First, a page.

Facebook Employee Protests Intensify, But Zuckerberg Defends Stance on Trump Post

Facebook Employee Protests Intensify, But Zuckerberg Defends Stance on Trump Post

According to a Bloomberg report, the Facebook CEO and his team “couldn’t justify that the message clearly incited violence.”

Shouvik Das
  • News18.com
  • Last Updated: June 3, 2020, 3:49 PM IST
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Facebook appears to be in between what is its biggest internal protest ever. While protests have been building against Facebook over its recent stance on a certain narrative of violence projected by US president Donald Trump, it now appears to be intensifying even further. A few hours ago, a Bloomberg report stated that Mark Zuckerberg, the Facebook chief executive, stated in a video conferencing call with employees yesterday that he and his company policy team “couldn’t justify saying that the message clearly incited violence, which means it didn’t break Facebook’s rules.” In other words, Zuckerberg stated that he will stick to his previous opinion of keeping away from making a political statement.

Subsequent to this internal call, two Facebook employees posted about resigning from the company. Timothy J. Aveni, who is a software engineer in Facebook’s misinformation team, posted about his resignation from the company on his Facebook profile. Excerpts of his post states:

He (Trump) is permitted to break the rules, since his political speech is “newsworthy”. Mark always told us that he would draw the line at speech that calls for violence. He showed us on Friday that this was a lie. Facebook will keep moving the goalposts every time Trump escalates, finding excuse after excuse not to act on increasingly dangerous rhetoric. Since Friday, I’ve spent a lot of time trying to understand and process the decision not to remove the racist, violent post Trump made Thursday night, but Facebook, complicit in the propagation of weaponised hatred, is on the wrong side of history.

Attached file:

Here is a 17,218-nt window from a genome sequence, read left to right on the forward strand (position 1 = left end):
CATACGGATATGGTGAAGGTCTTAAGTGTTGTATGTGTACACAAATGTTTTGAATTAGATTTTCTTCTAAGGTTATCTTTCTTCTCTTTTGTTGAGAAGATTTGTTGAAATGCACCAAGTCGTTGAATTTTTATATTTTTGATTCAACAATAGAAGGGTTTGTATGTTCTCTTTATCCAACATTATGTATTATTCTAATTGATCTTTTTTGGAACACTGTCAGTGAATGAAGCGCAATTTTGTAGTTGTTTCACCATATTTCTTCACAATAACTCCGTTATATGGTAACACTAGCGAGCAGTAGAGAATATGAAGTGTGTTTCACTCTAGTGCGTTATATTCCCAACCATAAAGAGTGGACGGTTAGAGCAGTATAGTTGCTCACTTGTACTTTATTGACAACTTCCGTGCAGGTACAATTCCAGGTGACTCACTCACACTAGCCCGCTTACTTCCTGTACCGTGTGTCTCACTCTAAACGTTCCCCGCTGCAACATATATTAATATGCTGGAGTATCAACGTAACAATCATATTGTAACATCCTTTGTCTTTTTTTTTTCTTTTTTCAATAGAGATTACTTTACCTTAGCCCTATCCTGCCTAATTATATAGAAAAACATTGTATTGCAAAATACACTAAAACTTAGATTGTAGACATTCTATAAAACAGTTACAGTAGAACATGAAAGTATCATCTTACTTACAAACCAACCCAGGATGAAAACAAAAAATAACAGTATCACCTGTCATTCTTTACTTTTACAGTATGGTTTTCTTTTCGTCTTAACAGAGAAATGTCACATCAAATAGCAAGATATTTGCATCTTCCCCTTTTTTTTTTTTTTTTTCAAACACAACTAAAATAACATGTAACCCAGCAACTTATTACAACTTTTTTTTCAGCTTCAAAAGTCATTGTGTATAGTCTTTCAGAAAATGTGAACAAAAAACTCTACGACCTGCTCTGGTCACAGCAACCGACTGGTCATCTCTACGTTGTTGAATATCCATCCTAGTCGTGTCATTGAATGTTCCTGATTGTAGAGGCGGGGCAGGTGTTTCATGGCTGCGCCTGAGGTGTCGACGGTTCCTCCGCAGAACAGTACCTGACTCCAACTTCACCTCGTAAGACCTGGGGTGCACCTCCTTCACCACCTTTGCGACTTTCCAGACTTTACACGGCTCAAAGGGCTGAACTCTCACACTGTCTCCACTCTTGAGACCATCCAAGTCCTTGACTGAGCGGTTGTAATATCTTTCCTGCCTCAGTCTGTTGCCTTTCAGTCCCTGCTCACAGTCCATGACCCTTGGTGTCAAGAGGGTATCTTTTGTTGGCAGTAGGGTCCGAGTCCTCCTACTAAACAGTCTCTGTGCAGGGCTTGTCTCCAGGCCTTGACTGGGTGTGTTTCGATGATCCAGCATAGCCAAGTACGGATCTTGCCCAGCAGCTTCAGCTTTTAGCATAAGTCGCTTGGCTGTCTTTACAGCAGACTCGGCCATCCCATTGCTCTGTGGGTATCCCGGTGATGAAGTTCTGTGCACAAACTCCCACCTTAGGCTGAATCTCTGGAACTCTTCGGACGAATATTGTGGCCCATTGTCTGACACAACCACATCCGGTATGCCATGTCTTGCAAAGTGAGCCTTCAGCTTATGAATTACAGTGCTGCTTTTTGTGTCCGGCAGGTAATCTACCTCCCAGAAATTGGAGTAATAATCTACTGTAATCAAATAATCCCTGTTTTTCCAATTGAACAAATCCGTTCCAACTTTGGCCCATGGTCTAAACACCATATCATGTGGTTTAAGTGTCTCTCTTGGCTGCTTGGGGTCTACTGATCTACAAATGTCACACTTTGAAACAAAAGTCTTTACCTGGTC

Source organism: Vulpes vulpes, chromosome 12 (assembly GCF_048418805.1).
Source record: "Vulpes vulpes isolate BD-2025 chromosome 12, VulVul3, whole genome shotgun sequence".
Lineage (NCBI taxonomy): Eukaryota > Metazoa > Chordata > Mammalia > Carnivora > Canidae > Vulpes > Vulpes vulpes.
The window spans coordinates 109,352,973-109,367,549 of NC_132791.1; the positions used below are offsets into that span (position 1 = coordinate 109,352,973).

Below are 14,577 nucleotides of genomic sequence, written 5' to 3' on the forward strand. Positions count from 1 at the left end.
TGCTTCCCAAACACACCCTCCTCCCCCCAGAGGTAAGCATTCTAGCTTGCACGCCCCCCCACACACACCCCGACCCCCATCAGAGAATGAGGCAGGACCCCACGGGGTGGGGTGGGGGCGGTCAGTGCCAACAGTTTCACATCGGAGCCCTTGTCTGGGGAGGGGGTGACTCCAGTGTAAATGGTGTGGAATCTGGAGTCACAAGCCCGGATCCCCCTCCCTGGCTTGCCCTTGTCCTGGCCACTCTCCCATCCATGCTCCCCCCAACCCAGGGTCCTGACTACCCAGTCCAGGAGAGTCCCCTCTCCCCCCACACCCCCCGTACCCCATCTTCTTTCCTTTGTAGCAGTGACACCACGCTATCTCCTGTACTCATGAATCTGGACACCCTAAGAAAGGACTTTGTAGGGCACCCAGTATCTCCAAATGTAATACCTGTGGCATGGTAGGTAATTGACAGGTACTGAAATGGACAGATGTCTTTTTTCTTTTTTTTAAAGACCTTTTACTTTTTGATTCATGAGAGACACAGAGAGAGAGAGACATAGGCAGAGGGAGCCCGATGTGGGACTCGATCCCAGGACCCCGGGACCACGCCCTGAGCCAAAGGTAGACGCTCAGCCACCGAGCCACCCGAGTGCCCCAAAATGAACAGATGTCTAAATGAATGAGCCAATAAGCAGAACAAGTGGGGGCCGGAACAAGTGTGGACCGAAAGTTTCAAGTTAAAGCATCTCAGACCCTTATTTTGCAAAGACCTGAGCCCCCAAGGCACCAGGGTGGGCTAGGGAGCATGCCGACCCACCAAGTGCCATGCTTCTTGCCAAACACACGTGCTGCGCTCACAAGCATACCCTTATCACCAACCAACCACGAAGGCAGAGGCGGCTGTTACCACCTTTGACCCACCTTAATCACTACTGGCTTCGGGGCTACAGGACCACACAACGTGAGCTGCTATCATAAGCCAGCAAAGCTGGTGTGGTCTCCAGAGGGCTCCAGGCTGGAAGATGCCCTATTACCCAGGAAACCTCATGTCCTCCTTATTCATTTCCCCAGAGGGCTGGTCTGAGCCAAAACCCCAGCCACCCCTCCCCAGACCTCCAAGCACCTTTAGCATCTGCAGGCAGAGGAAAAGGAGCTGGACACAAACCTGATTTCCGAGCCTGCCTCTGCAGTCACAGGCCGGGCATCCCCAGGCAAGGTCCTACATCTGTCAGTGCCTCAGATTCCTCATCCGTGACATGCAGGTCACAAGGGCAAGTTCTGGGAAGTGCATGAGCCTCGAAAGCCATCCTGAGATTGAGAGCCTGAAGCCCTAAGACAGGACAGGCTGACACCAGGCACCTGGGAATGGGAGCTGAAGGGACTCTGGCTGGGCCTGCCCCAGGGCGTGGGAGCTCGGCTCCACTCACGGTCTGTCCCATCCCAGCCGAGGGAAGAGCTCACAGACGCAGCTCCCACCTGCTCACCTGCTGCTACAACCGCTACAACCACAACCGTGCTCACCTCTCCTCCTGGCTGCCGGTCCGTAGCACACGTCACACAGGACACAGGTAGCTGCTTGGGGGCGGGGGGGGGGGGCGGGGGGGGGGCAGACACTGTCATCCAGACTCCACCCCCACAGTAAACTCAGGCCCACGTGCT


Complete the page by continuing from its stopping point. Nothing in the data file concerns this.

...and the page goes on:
A second employee, Owen Anderson, who worked at the Facebook Artificial Intelligence Research (FAIR) Labs as an engineering manager for PyTorch JIT, posted on Twitter, “I am proud to announce that as of the end of today, I am no longer a Facebook employee. To be clear, this was in the works for a while. But after last week, I am happy to no longer support policies and values I vehemently disagree with.”

While these might only account for two resignations, the move underlines a uniform narrative of dissent that is taken Facebook over, internally. Twitter, often seen as Facebook’s most notable rival in the social media space, moved to impose fact checking banners and violence warnings on Donald Trump’s posts about mail-in ballots and the controversial opinion saying “when the looting starts, the shooting starts”. Facebook, however, remained mum over what it constituted the same posts to be.

After being called out by employees, who has since organised a virtual walkout due to Facebook’s inaction over Trump’s posts, Zuckerberg stated in the video conference that it will soon release an election hub, similar to its news hub for Covid-19, where voters on its platform can get verified news articles for the US presidential elections, instead of relying on unverified user-based posts. It also stated that Fidji Simo, the head of Facebook’s mobile app, will take more “proactive initiatives” to “advance racial justice”. Prior to this, Zuckerberg has already “committed” $10 million towards organisations working on racial justice.

That, however, seems to be missing the focal point of the issue at hand. Zuckerberg and Facebook, with its stance, are reverting back to its old opinion of not making a political statement, instead choosing to play the intermediary card and letting users take their own call. Facebook’s messaging so far has been that it isn’t going to censor Trump’s post because people deserve the right to know. The post, as per his opinion, did not pose “imminent risk of specific harms or dangers”.

With Facebook standing at the risk of setting a dangerous historic precedent, Zuckerberg’s talk of racial justice does not seem enough. Instead, it seems to play safe at a time when employees and users alike are clamouring for a strong stance from what is the world’s largest social media platform.

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